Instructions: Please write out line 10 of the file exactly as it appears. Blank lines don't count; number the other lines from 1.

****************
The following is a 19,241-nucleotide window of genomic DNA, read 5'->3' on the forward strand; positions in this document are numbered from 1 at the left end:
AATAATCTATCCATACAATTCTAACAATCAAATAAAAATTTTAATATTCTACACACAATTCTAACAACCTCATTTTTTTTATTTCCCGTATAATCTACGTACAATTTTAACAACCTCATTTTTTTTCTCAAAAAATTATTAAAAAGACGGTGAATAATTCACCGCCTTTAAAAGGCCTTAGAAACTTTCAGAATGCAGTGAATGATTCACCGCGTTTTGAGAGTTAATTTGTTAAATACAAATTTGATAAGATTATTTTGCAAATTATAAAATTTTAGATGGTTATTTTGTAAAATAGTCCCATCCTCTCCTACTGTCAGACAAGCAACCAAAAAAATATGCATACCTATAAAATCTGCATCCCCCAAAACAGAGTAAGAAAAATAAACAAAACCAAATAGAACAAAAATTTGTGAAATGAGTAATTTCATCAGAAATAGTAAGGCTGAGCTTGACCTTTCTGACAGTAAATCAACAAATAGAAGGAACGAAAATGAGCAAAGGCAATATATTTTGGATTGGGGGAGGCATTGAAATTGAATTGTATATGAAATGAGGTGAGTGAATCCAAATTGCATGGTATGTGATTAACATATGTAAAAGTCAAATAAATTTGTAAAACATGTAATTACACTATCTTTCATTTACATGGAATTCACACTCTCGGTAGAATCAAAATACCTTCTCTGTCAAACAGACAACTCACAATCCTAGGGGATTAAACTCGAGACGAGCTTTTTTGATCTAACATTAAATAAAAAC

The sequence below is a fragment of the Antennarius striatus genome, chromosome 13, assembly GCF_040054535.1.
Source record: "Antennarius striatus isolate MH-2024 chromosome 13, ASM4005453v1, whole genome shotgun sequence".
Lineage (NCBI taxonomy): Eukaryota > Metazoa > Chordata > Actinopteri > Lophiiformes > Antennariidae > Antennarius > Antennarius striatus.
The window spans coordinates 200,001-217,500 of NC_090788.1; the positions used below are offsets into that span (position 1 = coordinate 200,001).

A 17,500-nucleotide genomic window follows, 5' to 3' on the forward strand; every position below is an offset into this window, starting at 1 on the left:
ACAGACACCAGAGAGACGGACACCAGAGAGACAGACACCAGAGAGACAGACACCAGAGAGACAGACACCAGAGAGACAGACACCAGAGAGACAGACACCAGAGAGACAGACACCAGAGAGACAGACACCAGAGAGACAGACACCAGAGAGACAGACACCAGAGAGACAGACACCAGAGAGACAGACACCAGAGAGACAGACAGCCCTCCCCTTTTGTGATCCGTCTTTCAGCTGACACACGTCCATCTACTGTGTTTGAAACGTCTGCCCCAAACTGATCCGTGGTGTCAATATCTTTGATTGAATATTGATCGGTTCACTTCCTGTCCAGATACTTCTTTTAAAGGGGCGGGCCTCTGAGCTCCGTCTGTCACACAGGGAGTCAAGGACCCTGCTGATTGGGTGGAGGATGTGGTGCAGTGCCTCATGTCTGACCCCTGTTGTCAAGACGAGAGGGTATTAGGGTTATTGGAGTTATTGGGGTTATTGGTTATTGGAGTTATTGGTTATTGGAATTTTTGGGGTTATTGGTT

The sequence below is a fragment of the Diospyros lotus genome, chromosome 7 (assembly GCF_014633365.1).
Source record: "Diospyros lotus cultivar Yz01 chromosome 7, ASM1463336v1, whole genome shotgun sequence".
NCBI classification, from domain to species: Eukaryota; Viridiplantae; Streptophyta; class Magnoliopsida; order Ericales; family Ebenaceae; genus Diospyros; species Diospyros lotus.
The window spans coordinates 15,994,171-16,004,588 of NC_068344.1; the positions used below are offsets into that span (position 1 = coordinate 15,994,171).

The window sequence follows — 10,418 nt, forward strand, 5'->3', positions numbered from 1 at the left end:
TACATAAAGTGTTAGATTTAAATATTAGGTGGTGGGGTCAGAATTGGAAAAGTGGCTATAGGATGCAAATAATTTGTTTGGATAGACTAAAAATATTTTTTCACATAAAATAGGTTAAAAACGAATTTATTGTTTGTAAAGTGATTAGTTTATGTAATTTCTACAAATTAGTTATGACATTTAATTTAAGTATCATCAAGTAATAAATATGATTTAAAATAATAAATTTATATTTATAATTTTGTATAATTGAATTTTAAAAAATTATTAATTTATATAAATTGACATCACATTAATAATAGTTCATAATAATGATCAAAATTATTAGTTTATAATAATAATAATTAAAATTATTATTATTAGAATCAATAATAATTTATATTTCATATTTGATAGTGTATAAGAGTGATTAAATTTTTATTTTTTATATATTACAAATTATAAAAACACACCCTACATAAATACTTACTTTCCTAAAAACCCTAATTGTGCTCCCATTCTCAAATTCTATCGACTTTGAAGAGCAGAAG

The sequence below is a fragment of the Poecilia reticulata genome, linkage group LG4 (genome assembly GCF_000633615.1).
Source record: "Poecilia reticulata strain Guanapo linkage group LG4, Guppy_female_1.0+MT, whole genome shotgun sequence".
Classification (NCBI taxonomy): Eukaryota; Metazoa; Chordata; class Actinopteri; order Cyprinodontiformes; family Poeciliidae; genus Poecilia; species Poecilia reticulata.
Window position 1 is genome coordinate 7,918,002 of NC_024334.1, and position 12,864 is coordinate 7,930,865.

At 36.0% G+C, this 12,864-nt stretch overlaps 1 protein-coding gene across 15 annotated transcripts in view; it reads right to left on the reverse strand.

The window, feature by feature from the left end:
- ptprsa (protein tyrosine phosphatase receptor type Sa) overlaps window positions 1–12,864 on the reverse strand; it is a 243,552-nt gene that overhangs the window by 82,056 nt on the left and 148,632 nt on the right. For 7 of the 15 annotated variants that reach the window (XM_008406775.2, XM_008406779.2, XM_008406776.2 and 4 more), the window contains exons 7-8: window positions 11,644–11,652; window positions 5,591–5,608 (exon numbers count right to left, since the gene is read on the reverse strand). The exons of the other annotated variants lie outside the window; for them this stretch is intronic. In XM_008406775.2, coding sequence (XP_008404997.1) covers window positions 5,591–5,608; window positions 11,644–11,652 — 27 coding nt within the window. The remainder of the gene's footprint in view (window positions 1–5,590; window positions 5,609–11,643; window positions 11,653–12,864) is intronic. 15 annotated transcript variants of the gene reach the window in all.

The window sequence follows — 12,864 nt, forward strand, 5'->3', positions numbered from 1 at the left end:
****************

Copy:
Source record: "Diospyros lotus cultivar Yz01 chromosome 7, ASM1463336v1, whole genome shotgun sequence".